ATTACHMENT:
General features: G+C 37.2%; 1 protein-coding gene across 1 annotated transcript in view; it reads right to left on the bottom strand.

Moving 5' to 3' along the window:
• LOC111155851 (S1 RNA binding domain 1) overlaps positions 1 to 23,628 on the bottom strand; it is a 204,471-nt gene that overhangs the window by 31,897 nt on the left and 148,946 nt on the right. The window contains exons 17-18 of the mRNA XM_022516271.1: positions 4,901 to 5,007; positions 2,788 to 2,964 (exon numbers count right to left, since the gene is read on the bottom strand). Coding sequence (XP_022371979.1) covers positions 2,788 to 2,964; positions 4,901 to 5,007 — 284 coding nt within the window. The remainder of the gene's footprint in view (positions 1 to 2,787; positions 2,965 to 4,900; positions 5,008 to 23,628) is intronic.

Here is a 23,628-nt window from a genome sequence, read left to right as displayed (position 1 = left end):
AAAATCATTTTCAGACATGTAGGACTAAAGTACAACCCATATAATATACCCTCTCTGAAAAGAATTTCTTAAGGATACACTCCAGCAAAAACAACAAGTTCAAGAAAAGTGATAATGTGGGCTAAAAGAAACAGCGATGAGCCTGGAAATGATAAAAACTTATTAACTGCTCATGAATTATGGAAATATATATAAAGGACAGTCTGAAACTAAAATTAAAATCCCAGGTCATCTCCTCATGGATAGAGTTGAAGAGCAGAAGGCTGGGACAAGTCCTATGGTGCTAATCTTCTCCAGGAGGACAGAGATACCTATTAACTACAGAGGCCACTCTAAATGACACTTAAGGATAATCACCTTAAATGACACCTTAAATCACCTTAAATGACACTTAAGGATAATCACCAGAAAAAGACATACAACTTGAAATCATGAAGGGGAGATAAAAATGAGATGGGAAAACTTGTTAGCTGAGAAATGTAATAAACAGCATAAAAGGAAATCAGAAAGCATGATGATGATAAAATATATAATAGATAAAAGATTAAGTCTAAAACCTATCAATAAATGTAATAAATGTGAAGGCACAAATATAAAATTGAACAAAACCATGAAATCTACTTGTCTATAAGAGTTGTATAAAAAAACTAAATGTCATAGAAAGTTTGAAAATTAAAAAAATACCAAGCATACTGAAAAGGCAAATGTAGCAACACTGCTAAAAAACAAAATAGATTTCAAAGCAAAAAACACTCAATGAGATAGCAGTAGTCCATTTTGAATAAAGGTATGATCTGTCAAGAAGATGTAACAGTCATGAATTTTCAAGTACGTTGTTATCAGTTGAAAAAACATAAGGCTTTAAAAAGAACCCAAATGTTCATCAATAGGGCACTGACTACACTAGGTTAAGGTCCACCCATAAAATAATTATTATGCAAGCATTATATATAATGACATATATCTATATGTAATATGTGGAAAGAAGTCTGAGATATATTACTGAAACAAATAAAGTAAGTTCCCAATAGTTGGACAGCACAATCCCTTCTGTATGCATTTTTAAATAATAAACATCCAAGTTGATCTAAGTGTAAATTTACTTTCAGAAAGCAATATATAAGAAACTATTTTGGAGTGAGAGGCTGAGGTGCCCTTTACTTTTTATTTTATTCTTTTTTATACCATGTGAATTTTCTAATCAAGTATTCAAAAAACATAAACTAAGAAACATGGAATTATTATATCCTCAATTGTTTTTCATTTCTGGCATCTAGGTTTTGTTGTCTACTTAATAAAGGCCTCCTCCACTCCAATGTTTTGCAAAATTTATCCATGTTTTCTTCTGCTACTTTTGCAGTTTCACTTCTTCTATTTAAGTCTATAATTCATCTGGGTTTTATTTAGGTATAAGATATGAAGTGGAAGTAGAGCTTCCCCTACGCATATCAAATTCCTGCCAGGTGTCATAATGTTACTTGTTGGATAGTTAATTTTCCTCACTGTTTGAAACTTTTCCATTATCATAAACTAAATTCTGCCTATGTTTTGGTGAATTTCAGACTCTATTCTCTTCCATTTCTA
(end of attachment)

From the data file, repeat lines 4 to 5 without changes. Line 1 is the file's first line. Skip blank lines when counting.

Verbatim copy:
Here is a 23,628-nt window from a genome sequence, read left to right as displayed (position 1 = left end):
AAAATCATTTTCAGACATGTAGGACTAAAGTACAACCCATATAATATACCCTCTCTGAAAAGAATTTCTTAAGGATACACTCCAGCAAAAACAACAAGTTCAAGAAAAGTGATAATGTGGGCTAAAAGAAACAGCGATGAGCCTGGAAATGATAAAAACTTATTAACTGCTCATGAATTATGGAAATATATATAAAGGACAGTCTGAAACTAAAATTAAAATCCCAGGTCATCTCCTCATGGATAGAGTTGAAGAGCAGAAGGCTGGGACAAGTCCTATGGTGCTAATCTTCTCCAGGAGGACAGAGATACCTATTAACTACAGAGGCCACTCTAAATGACACTTAAGGATAATCACCTTAAATGACACCTTAAATCACCTTAAATGACACTTAAGGATAATCACCAGAAAAAGACATACAACTTGAAATCATGAAGGGGAGATAAAAATGAGATGGGAAAACTTGTTAGCTGAGAAATGTAATAAACAGCATAAAAGGAAATCAGAAAGCATGATGATGATAAAATATATAATAGATAAAAGATTAAGTCTAAAACCTATCAATAAATGTAATAAATGTGAAGGCACAAATATAAAATTGAACAAAACCATGAAATCTACTTGTCTATAAGAGTTGTATAAAAAAACTAAATGTCATAGAAAGTTTGAAAATTAAAAAAATACCAAGCATACTGAAAAGGCAAATGTAGCAACACTGCTAAAAAACAAAATAGATTTCAAAGCAAAAAACACTCAATGAGATAGCAGTAGTCCATTTTGAATAAAGGTATGATCTGTCAAGAAGATGTAACAGTCATGAATTTTCAAGTACGTTGTTATCAGTTGAAAAAACATAAGGCTTTAAAAAGAACCCAAATGTTCATCAATAGGGCACTGACTACACTAGGTTAAGGTCCACCCATAAAATAATTATTATGCAAGCATTATATATAATGACATATATCTATATGTAATATGTGGAAAGAAGTCTGAGATATATTACTGAAACAAATAAAGTAAGTTCCCAATAGTTGGACAGCACAATCCCTTCTGTATGCATTTTTAAATAATAAACATCCAAGTTGATCTAAGTGTAAATTTACTTTCAGAAAGCAATATATAAGAAACTATTTTGGAGTGAGAGGCTGAGGTGCCCTTTACTTTTTATTTTATTCTTTTTTATACCATGTGAATTTTCTAATCAAGTATTCAAAAAACATAAACTAAGAAACATGGAATTATTATATCCTCAATTGTTTTTCATTTCTGGCATCTAGGTTTTGTTGTCTACTTAATAAAGGCCTCCTCCACTCCAATGTTTTGCAAAATTTATCCATGTTTTCTTCTGCTACTTTTGCAGTTTCACTTCTTCTATTTAAGTCTATAATTCATCTGGGTTTTATTTAGGTATAAGATATGAAGTGGAAGTAGAGCTTCCCCTACGCATATCAAATTCCTGCCAGGTGTCATAATGTTACTTGTTGGATAGTTAATTTTCCTCACTGTTTGAAACTTTTCCATTATCATAAACTAAATTCTGCCTATGTTTTGGTGAATTTCAGACTCTATTCTCTTCCATTTCTA